By Sue Hurdle, chief executive, the Travel Foundation
Today’s tourism marketplace is decidedly different to that of 20, even 10 years ago.
The advent of technology has put more information and more power into the hands of the consumer, and reputations can now be won and lost with a click of a button.
What’s more, in a world where everyone’s a critic, demands and expectations are reaching new levels.
Research conducted by the Travel Foundation and Abta show customers want more from the firms they book with; not just a holiday that offers value for money and good weather, but something more – authentic and different experiences – and sustainability is key to delivering this.
Let’s set the record straight – sustainable tourism is not a niche product; it can be mainstream and customers want what it offers, although they may not be asking for it by name.
This is not just the view of the Travel Foundation – these were among the key points made by industry representatives during a panel debate at the Travel Foundation annual meeting in London last week.
We were lucky enough to have been joined by Tui UK & Ireland, Kuoni, Fair Trade Tourism South Africa and Turquoise Holidays to hear their first-hand experience of customer demand for sustainable tourism.
What struck me most was that, regardless of where they were coming from commercially, sustainability just made good business sense to them, and had moved significantly up the agenda from being a ‘nice to have’ to being a strategic imperative.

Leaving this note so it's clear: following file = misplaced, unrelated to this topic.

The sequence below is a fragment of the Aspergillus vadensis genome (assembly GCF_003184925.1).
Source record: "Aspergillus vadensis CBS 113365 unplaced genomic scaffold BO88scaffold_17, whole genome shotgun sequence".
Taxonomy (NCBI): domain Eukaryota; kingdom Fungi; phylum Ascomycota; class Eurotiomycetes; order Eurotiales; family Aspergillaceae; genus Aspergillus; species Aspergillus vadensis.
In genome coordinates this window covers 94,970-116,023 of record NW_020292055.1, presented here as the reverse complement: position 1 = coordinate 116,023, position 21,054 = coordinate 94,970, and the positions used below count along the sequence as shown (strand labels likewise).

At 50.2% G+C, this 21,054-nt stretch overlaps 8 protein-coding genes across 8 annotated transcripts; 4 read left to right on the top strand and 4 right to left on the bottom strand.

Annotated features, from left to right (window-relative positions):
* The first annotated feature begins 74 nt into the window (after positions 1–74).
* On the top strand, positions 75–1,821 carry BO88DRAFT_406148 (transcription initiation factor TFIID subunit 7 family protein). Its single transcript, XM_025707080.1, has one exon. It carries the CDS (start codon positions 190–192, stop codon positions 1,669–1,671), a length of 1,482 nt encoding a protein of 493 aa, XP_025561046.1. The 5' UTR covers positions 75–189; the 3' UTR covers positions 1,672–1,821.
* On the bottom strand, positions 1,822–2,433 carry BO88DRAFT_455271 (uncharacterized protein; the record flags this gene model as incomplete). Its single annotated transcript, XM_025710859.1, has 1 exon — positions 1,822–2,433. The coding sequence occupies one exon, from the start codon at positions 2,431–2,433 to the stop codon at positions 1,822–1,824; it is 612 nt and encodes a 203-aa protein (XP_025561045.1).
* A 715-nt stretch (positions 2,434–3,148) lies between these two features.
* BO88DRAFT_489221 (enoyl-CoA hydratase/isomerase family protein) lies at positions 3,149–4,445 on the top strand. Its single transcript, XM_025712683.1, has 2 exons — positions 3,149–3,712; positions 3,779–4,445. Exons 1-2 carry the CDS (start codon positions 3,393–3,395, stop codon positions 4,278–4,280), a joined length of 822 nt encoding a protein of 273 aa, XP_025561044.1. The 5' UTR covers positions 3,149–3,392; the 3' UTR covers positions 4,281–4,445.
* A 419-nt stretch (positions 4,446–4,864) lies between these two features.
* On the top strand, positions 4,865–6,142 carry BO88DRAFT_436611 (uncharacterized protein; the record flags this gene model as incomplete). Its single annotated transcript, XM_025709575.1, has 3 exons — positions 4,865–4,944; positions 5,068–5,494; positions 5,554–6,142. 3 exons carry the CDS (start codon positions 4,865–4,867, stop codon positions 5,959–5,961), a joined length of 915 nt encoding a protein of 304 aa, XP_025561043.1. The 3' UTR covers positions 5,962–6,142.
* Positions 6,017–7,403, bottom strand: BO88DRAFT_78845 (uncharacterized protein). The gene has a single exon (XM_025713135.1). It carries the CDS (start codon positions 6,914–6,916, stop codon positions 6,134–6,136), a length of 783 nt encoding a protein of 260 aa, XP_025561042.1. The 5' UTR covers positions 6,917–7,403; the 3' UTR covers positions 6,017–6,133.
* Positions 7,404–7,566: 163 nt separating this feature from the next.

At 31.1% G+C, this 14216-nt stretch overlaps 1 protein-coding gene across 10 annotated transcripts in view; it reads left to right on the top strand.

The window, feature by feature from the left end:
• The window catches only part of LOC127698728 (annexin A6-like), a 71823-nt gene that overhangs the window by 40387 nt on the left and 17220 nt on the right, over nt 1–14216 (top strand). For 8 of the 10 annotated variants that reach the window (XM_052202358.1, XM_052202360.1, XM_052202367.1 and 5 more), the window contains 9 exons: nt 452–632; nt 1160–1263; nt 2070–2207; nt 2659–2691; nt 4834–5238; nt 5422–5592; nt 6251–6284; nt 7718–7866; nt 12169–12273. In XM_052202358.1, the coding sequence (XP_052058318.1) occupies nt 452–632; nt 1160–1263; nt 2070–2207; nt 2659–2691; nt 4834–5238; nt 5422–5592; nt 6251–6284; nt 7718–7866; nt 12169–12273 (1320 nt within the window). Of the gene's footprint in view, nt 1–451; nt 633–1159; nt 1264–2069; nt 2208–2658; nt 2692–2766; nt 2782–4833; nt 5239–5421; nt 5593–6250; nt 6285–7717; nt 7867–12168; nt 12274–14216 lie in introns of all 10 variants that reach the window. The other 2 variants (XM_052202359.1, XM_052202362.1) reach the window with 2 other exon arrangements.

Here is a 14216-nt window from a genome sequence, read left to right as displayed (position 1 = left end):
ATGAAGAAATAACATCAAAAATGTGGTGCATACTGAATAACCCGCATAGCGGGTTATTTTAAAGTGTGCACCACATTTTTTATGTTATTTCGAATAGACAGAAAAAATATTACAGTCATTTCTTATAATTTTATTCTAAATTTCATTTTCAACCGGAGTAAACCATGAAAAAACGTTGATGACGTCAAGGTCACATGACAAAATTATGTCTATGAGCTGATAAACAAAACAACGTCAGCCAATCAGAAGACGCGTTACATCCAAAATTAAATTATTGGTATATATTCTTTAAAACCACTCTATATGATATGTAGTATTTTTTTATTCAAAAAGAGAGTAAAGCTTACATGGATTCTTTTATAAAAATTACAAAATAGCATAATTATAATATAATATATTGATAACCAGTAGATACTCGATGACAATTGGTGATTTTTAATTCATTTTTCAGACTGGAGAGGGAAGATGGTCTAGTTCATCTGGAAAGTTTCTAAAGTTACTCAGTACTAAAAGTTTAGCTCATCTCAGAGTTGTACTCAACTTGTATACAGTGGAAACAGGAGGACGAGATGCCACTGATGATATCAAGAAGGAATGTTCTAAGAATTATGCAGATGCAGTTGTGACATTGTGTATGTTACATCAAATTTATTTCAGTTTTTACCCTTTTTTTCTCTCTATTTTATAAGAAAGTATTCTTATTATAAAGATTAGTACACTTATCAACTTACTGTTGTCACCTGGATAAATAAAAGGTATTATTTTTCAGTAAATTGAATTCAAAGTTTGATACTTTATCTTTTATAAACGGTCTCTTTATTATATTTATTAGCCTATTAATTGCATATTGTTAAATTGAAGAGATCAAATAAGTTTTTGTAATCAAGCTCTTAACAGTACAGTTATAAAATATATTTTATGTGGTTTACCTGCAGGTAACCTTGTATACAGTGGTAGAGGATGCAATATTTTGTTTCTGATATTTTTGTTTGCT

We learned that led by fair trade, organic or sustainably-sourced options in the supermarket, consumers are beginning to be more aware of the impact their choices are making. What’s more, while it may not yet figure in the purchasing decision for many, customers expect the companies they buy from to be doing something about it, and benefit when it is.
Jeremy Ellis of Tui revealed 86% of customers surveyed globally by the company wanted it to behave more responsibly, and customer questionnaires revealed compelling links between sustainability and customer experience, with high satisfaction levels being recorded by those customers who had stayed in a hotel with a sustainability certification.
James Bell, of Turquoise Holidays, a boutique operator specialising in honeymoons, admitted his company’s sustainability journey had just begun, and that it was being driven by customer enquiries about the contribution of holidays to destinations, leading to the business investigating how it could improve the impacts of its products both in the UK and overseas, starting with an audit of all suppliers.
Kuoni meanwhile has been working with Fairtrade Tourism South Africa on launching the first ever Fairtrade holiday. Kuoni’s Francis Torilla explained how the company believes in a time when sustainability will be built-in, making the only choice a sustainable one.
While we enjoyed some very different takes on the subject, the message that came across is a simple one – customers do care about it and they expect companies to be taking care of the people and the places they love to visit.
After all, looking after the resources your business is dependent on is quite simply good business sense, isn’t it?
In conjunction with Forum for the Future, the Travel Foundation has launched a new white paper, “Survival of the Fittest”, which offers business practical advice on building sustainability into their strategy. It is available as a free download from thetravelfoundation.org.uk.
July is Make Holidays Greener Month – get involved by downloading the free posters and sharing the tips and resources at makeholidaysgreener.org.uk.
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